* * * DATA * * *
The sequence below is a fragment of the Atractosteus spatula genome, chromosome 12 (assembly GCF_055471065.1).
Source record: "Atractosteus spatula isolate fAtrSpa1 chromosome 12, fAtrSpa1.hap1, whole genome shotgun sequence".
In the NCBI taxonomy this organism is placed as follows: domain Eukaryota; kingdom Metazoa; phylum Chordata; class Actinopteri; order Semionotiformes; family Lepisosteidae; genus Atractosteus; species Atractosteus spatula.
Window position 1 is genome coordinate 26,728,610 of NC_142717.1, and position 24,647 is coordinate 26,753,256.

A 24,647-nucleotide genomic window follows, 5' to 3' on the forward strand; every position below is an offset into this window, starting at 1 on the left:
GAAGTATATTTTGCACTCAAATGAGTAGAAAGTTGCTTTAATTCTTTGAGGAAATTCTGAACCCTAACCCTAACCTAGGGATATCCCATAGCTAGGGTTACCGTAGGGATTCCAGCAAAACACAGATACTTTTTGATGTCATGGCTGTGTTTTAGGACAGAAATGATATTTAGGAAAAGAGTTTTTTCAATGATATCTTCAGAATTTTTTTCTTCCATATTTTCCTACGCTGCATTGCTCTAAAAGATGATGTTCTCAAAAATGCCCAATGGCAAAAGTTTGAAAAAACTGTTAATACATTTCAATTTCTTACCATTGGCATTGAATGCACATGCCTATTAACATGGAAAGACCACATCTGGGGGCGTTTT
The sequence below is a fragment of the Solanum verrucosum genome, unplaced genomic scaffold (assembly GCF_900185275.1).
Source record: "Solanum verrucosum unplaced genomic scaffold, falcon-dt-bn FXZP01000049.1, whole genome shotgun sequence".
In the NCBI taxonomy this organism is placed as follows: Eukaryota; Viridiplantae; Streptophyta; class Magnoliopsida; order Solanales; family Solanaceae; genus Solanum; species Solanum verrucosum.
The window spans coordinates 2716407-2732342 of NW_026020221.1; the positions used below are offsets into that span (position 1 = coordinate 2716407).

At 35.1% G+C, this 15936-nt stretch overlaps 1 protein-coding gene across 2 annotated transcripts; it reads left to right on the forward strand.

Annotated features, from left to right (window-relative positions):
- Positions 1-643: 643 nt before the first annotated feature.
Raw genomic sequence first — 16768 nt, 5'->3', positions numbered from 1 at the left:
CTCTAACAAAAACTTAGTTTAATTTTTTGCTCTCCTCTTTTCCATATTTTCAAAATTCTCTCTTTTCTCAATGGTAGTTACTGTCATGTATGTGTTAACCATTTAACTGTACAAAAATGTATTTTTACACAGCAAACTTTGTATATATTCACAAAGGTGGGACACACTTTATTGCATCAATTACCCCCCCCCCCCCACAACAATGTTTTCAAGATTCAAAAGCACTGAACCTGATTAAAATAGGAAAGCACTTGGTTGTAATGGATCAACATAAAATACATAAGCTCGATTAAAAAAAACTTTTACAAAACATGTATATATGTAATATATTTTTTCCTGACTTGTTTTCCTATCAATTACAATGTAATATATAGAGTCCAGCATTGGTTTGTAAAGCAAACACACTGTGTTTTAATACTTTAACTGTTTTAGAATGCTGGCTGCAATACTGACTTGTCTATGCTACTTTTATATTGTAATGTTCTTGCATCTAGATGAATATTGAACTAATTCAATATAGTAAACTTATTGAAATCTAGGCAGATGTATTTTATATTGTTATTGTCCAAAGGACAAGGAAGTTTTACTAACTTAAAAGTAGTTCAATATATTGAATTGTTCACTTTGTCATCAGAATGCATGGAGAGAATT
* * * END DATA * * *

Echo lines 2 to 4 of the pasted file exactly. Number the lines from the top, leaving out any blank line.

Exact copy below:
Source record: "Atractosteus spatula isolate fAtrSpa1 chromosome 12, fAtrSpa1.hap1, whole genome shotgun sequence".
In the NCBI taxonomy this organism is placed as follows: domain Eukaryota; kingdom Metazoa; phylum Chordata; class Actinopteri; order Semionotiformes; family Lepisosteidae; genus Atractosteus; species Atractosteus spatula.
Window position 1 is genome coordinate 26,728,610 of NC_142717.1, and position 24,647 is coordinate 26,753,256.